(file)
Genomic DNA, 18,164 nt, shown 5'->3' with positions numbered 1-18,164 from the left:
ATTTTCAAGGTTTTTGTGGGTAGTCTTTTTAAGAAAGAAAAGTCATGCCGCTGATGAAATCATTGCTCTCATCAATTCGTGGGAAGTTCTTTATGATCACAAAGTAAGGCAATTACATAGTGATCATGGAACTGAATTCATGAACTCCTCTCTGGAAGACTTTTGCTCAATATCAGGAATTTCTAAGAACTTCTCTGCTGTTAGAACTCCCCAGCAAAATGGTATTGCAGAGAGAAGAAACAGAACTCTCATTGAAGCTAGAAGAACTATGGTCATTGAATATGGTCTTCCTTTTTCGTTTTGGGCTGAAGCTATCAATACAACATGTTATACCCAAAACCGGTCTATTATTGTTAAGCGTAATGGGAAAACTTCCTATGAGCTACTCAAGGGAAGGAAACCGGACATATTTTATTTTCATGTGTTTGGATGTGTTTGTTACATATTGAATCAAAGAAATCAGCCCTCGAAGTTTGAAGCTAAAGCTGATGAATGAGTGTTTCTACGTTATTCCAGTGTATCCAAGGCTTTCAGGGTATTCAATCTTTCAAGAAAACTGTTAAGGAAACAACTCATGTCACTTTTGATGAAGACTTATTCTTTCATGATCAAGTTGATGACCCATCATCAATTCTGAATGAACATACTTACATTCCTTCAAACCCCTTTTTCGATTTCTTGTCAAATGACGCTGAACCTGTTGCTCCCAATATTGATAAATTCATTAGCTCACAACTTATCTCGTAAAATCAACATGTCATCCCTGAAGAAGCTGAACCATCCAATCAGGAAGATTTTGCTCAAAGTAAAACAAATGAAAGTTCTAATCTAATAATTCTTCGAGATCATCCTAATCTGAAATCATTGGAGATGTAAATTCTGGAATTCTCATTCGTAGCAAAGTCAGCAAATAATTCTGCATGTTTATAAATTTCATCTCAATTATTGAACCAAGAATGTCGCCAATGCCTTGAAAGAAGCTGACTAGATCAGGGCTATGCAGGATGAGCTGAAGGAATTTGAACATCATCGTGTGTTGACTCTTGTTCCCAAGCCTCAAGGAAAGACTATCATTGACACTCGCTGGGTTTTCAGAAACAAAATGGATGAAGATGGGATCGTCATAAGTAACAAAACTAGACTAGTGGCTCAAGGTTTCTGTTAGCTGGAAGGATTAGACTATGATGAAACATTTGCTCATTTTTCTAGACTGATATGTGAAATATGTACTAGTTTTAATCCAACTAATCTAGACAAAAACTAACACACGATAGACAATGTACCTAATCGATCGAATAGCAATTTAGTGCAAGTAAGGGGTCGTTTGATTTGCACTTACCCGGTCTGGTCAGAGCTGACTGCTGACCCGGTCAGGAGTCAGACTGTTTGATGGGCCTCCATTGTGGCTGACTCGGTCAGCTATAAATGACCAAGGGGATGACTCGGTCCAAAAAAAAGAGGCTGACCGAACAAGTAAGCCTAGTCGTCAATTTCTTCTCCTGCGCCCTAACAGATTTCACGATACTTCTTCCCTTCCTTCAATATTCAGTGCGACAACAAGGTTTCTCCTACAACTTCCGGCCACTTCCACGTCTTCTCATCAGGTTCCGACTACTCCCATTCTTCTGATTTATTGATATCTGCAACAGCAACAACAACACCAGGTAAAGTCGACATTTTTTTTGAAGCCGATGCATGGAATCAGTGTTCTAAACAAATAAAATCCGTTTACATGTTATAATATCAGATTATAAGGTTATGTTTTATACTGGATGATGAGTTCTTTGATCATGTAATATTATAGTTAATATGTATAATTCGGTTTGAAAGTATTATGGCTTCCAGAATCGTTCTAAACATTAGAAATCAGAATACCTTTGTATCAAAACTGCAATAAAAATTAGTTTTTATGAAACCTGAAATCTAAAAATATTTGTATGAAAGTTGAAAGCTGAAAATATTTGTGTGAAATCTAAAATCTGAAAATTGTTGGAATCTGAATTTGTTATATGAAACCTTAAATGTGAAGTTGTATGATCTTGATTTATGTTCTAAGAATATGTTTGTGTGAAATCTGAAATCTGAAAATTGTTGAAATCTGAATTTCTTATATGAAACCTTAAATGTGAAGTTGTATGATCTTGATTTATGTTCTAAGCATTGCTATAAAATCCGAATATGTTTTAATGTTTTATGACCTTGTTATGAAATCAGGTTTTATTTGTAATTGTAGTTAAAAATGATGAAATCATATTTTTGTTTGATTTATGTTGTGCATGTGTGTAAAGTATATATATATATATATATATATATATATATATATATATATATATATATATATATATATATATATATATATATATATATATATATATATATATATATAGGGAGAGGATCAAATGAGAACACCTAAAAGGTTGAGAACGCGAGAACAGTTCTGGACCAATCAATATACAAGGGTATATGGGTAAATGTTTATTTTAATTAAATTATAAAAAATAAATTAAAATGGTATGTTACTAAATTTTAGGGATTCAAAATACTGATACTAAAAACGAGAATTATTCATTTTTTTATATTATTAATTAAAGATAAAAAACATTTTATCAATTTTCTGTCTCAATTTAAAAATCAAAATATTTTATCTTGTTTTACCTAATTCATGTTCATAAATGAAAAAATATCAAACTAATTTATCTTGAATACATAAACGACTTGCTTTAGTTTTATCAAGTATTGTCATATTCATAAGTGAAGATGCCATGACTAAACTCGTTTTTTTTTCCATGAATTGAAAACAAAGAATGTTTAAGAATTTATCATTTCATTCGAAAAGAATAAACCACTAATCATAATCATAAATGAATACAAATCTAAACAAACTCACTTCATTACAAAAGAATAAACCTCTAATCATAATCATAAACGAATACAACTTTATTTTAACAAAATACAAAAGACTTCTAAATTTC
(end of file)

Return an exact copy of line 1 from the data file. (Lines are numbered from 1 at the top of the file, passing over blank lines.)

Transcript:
Genomic DNA, 18,164 nt, shown 5'->3' with positions numbered 1-18,164 from the left: